Photo from Firstlook.org
I’ve always looked forward to Esquire’s What I’ve Learned interviews. Once a year, they come out with an issue that has several of them. The best parts from this year’s:
“Your anger will cool into hardened passionate insight if you wait a day. Most of the things that make me angry, I try to let them sit. The heat that remains will be sufficient. The stuff that evaporates is the stuff that would have simply offended or made it histrionic.”
“Don’t assume that anybody above you actually knows what they’re doing. And if you find somebody who does, stick to them like glue. Because the further you go into our career, the more you will discover to your absolute horror that you are the adult.”
“Ultimately the reason privacy is so vital is it’s the realm in which we can do all the things that are valuable as human beings. It’s the place that uniquely enables us to explore limits, to test boundaries, to engage in novel and creative ways of thinking and being. Only if we feel free of the kind of judgmental eyes of others are we able to try different things out, to experiment, to evolve, to free ourselves of mores that are imposed on us or conventional orthodoxies about how we’re supposed to behave and think. And that, ultimately, is what is most valuable about being human: to be able to create new ways of thinking and being.”
“Surveillance breeds conformity.”
“There are different ways that kids who are gay take on the rejection and alienation they feel. The way I dealt with it was to say, You know what? You’re imposing judgments on me and condemnations, but I don’t accept them. I’m going to instead turn the light on you and see what your flaws are and impose the same judgmental standards on you.”
“If you’re gonna challenge people in power, you have to be ready to be attacked in effective ways. That’s the nature of power…”
“You’ve got to get yourself in the proper state of mind to be useful to the universe.”
If you liked this post, I did another What I’ve Learned recap in 2010.
Glee Cast “Push It”
I think this was the first episode. Hold me close, first episode.
Glee “It’s a Man’s World”
Unwed pregnant teens performing an anger ballet. I hope the choreographer lies awake mentally revisiting this glory again and again. (This video starts in Spanish, but switches to the original recording when the music kicks in.)
Glee “Slave 4 U” Ft. John Stamos
Heather Elizabeth Morris in a red pleather catsuit. It seems like an unfair thing to do to other women, and yet my affection remains constant.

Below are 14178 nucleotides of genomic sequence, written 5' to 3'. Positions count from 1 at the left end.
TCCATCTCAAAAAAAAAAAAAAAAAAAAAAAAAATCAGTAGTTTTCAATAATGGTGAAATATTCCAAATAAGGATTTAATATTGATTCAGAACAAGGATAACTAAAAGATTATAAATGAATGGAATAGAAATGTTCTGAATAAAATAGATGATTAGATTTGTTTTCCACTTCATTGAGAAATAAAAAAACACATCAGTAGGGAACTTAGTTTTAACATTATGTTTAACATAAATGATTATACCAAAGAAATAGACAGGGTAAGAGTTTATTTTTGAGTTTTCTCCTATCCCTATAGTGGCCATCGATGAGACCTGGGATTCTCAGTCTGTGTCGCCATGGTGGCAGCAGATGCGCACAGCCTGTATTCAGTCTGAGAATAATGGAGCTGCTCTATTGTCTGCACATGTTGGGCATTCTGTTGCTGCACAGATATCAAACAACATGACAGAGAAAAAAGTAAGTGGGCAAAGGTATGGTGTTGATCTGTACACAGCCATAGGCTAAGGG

What happened? What happened to this impeccable show?
No one is sending you flowers. No one is coming home with a heart-shaped box of chocolate. But screw it. You know where to get flowers, and you’ve been working out anyway. This Valentine’s Day, you’re taking care of your own damn self.
Finally, a piece of heart-shaped jewelry you can get behind.
For a short while you’ve got no one to impress but yourself. Let’s do this.
What the hell. Couldn’t hurt.
You’re not alone. You’re particular.
What? The invitation said “wear red.”
You’ve got your own stuff, man.
Your key ring, and your soul, are so much lighter without the extra apartment key. Let’s make better use of that space. Cheers, Valentine.
Have you tried Secret yet? It came out a couple weeks ago, and I am a 13-year-old.
Once you load Secret, it searches your iPhone’s contact list for friends, and then marks secrets as coming from “friends” or “friends of friends.” If you don’t have enough contacts in the system, it fills your feed with popular posts from others, which are marked with the user’s home state.
To keep things private(ish), you can’t see secrets from friends until you have at least three other friends in the system, though I wouldn’t share where you hid the bodies anytime soon. Randomized avatar icons help you understand who’s talking when a comment thread goes conversational.
And about that bullying thing, people are sometimes called out by name in negative contexts, which can make it embarrassing to use the app for the real-live grownups in the crowd. But Secret has been interesting overall, and sometimes a nice way to support friends going through tough moments.
Have you tried it, or its more random cousin Whisper? And if not, what do you think about the whole deal?
Designer Brad Ellis of Pacific Helm made some printable Valentines with me. By which I mean Brad did all the work and I said, “Put these funny words on it.” Teamwork! The PDFs are linked below, so you can print your Valentine last-minute when you suddenly realize you’re in love.
You can see more of Brad’s illustrations right here. Thanks, mister!